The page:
Officials said on Monday, a dog in North Carolina who died after suffering from an “acute illness” earlier this month tested positive for coronavirus.
Death may mark a rare, potentially fatal case from COVID-19 in a pet, although it is not clear whether there are other underlying conditions leading to its death.
The dog was taken to NC State Veterinary Hospital in Raleigh on August 3 after showing signs of respiratory failure earlier that same day, the North Carolina Department of Health and Human Services said in a statement.
The person who brought the animal to the hospital told staff that a family member had previously tested positive for coronavirus, although the test was negative later, the department said.
For patient security reasons, the department did not provide further information about the dog or who brought it to the hospital.
A ministry spokesman said the dog died on the same day. Samples taken from dogs were examined in a diagnostic laboratory for a positive result, the results were confirmed by the US Department of Agriculture̵7;s National Veterinary Services Laboratory, the statement said.
Investigators are still trying to determine why it died.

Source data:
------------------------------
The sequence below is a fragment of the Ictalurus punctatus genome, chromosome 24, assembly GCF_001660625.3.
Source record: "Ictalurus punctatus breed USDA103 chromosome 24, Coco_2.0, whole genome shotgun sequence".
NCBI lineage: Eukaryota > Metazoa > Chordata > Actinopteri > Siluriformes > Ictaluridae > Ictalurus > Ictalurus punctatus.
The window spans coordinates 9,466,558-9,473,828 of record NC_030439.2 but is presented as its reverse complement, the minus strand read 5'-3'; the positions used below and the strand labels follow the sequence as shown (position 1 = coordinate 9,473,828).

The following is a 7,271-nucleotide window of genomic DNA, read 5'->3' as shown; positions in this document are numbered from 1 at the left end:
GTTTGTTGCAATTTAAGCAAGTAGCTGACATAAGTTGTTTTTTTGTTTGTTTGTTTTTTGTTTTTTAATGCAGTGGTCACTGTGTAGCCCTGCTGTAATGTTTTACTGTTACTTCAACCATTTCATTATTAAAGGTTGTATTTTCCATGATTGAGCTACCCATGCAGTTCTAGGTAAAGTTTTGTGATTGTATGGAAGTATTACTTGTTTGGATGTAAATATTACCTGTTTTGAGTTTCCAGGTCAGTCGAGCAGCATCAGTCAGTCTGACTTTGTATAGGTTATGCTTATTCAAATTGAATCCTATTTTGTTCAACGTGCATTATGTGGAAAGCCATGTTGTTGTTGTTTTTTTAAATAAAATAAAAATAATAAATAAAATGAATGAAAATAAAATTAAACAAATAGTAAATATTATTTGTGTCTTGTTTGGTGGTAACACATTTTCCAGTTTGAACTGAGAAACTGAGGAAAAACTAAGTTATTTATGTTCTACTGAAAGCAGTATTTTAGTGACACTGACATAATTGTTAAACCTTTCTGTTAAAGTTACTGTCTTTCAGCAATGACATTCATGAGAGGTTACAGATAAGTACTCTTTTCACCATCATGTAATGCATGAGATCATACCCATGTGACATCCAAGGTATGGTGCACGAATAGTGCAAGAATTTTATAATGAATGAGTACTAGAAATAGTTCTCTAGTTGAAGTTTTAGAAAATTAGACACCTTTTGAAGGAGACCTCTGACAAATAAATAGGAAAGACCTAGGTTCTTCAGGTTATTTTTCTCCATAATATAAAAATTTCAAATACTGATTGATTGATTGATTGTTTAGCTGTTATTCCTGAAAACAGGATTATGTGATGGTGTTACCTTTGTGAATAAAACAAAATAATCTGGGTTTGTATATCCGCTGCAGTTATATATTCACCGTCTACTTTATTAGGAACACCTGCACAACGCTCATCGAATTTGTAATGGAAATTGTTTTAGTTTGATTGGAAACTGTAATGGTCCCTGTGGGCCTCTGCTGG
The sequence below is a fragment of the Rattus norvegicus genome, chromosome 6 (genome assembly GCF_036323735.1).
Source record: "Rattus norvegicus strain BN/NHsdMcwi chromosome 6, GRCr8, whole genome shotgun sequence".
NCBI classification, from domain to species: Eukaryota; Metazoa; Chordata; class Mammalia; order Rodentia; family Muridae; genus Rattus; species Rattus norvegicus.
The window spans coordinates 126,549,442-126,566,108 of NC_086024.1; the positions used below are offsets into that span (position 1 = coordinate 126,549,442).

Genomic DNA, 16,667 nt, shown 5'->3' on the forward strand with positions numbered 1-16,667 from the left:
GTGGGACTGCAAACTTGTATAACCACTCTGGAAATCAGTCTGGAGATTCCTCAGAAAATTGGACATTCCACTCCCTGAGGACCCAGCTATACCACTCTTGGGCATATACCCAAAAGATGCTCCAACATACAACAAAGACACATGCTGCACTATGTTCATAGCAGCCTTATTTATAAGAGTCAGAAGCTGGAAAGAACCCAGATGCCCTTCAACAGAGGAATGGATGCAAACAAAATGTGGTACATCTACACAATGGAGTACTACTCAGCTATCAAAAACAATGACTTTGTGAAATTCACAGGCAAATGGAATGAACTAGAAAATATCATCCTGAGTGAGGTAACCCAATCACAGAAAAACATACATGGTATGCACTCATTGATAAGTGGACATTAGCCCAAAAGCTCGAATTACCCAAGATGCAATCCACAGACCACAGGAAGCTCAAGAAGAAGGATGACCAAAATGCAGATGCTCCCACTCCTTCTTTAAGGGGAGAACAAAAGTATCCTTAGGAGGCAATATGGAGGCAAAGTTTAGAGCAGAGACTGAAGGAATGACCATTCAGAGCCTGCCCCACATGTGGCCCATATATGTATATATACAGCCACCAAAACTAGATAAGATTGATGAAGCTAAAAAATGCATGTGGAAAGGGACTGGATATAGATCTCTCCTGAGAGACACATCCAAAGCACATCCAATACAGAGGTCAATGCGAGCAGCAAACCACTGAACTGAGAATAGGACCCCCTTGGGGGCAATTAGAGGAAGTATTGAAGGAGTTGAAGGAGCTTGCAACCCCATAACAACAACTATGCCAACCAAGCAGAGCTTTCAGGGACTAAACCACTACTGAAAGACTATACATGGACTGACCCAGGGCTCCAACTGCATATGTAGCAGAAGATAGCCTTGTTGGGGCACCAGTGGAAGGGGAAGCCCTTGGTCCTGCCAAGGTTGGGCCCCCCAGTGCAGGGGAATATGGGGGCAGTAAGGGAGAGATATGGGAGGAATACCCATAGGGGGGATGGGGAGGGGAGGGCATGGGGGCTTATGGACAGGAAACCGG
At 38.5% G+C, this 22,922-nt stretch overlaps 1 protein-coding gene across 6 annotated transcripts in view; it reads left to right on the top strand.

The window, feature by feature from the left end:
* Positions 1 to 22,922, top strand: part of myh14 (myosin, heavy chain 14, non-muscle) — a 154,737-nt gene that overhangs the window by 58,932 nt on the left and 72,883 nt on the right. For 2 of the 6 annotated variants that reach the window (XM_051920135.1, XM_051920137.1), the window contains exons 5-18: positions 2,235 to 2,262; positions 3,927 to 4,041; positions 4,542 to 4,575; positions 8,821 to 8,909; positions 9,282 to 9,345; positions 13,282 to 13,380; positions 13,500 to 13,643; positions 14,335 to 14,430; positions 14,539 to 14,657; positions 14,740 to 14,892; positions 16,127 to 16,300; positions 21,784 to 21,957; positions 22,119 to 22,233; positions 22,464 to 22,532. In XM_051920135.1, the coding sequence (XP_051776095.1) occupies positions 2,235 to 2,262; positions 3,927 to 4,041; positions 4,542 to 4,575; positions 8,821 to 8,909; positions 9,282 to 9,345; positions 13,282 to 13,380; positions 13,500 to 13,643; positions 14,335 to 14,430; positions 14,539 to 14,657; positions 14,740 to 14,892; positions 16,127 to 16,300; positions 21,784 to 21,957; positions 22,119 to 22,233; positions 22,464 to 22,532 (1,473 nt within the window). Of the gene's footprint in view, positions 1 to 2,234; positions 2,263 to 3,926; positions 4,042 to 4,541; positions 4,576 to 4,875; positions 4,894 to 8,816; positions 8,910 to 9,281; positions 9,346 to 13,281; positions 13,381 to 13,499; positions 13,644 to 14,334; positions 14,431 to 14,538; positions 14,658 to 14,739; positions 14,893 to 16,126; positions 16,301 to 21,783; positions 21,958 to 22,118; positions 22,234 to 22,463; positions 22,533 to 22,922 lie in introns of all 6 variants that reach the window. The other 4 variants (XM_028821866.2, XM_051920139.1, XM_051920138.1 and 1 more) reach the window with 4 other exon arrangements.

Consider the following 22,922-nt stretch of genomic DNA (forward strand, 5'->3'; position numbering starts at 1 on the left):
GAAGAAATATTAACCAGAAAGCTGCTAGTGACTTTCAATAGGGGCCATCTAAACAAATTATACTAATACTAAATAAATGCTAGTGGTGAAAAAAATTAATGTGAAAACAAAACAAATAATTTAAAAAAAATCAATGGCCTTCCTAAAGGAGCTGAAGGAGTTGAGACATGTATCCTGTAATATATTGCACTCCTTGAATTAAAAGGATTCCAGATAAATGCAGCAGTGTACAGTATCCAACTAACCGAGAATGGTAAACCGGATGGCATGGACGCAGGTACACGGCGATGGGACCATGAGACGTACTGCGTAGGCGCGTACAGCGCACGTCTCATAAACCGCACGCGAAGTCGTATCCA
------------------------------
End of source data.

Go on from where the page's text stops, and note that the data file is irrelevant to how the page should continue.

Only a handful of animals in the United States have been infected, according to a list maintained by the Department of Agriculture. According to the Centers for Disease Control and Prevention, most of these infections occur after contact with people infected with coronavirus.
The risk of animal transmission to humans remains low, the ministry said.
As of August 7, when the Department of Agriculture’s list was last updated, they have confirmed 13 cases in dogs in 8 states, including previous positive antibody tests in North Carolina. . Some cats have also been sick, according to the list. So did the eight lions and tigers at the Bronx Zoo.
Last month, National Geographic reported that the first dog to be positive in the US – a 7-year-old German shepherd dog from New York named Buddy – died on July 11, six weeks after he was born. confirmed sick.
The magazine reported that Buddy suffered from lymphoma when he died and it is not clear whether the cancer and the virus contributed to his death.
Most infected dogs have no symptoms or only have mild signs of infection, said Michael San Filippo, a spokesman for the American Veterinary Medical Association.
That “seems to indicate that this is not a big deal for dogs,” he said. “But we have a lot to learn, such as how it can combine with other conditions to cause more serious problems. We still advise you to be cautious about keeping your pet away. people who get sick and practice out of society with your pets and other pets and people outside of your household. “